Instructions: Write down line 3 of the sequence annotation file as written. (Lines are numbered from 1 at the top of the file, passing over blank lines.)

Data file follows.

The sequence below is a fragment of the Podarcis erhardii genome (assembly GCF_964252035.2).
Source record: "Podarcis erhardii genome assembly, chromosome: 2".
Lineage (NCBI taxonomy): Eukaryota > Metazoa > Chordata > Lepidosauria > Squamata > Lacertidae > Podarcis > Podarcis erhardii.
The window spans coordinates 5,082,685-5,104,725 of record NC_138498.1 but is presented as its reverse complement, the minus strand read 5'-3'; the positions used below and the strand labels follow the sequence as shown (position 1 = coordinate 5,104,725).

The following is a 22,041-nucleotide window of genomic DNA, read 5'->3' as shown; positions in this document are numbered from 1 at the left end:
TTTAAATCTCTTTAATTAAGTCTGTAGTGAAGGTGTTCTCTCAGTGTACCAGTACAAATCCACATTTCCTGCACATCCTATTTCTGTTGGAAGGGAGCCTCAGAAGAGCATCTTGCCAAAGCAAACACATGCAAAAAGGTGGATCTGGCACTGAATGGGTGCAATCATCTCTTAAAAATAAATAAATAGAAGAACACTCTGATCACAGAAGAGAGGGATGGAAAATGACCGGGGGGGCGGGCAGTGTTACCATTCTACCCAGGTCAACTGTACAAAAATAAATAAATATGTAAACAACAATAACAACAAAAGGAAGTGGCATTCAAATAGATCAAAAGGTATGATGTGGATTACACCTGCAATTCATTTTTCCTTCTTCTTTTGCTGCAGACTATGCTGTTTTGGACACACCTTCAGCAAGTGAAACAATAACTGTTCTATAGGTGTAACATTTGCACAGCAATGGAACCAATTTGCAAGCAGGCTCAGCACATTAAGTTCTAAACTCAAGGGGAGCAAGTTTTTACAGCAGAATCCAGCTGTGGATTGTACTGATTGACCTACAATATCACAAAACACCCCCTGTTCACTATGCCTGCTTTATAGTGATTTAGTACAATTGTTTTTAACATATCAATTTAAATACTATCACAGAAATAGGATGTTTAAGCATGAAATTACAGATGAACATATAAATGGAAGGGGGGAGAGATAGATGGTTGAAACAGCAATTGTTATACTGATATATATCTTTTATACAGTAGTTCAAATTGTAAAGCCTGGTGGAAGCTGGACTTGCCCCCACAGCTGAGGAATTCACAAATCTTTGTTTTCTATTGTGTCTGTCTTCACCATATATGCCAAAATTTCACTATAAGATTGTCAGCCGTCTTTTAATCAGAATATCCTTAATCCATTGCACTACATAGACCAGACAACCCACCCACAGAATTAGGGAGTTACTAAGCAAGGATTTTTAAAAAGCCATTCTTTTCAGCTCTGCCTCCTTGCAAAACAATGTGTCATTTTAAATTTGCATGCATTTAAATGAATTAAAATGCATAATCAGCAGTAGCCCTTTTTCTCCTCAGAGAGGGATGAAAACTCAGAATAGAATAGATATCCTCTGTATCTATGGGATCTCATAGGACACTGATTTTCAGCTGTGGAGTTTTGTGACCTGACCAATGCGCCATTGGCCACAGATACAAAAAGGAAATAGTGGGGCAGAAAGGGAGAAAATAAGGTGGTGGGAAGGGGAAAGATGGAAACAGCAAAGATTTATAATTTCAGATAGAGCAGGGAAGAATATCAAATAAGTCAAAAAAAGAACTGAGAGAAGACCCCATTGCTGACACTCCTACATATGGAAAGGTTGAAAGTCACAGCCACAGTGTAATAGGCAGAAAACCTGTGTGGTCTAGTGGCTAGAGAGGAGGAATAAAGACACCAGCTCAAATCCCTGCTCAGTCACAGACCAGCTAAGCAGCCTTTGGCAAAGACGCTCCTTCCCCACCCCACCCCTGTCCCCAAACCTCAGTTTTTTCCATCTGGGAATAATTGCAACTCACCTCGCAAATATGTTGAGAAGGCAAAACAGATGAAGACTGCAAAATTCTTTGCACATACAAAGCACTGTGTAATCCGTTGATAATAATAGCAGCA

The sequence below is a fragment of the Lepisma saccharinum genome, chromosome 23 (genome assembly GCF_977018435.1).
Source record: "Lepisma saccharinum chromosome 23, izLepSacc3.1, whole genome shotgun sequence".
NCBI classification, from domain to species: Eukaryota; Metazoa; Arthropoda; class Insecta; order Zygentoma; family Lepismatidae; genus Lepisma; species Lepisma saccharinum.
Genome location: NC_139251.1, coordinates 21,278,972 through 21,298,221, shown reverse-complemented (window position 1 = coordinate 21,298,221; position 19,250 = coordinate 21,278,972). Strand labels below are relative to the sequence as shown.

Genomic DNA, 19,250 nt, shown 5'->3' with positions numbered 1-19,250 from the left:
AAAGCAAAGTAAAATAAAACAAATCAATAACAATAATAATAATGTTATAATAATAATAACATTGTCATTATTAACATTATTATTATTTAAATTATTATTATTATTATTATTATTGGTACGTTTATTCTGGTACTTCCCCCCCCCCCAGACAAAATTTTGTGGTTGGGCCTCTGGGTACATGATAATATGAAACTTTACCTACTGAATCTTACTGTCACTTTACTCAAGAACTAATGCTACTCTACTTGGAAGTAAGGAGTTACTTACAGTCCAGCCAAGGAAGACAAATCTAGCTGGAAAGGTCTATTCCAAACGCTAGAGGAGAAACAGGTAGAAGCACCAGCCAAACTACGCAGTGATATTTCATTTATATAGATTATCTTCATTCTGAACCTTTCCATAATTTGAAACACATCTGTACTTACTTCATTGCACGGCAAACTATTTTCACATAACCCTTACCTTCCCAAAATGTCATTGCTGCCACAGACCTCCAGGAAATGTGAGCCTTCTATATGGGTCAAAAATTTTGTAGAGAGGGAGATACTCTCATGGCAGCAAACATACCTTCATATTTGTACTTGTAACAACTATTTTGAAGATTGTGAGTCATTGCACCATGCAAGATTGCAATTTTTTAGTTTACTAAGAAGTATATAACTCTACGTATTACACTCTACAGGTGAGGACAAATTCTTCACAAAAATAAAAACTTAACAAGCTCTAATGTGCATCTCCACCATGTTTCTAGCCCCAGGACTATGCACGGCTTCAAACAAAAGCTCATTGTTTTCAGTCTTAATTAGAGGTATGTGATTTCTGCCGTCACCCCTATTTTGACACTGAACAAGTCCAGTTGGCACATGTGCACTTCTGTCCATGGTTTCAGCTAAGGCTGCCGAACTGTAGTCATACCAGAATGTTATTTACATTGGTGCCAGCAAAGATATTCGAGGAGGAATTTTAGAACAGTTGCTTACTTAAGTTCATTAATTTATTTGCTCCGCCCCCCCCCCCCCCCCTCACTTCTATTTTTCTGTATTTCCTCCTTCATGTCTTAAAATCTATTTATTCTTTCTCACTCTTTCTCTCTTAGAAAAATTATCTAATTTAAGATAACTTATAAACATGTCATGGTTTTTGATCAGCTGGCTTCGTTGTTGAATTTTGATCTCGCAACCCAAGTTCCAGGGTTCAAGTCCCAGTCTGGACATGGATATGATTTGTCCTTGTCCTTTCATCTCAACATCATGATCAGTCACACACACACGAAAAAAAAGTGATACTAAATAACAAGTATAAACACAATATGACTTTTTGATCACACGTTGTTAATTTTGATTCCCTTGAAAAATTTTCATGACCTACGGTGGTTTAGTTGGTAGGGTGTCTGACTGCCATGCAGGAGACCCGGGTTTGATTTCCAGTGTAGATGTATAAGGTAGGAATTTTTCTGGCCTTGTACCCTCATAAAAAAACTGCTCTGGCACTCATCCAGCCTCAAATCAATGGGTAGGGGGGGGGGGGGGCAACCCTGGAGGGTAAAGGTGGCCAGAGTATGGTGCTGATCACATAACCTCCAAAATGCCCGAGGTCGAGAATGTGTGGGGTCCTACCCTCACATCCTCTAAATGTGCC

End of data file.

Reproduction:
Lineage (NCBI taxonomy): Eukaryota > Metazoa > Chordata > Lepidosauria > Squamata > Lacertidae > Podarcis > Podarcis erhardii.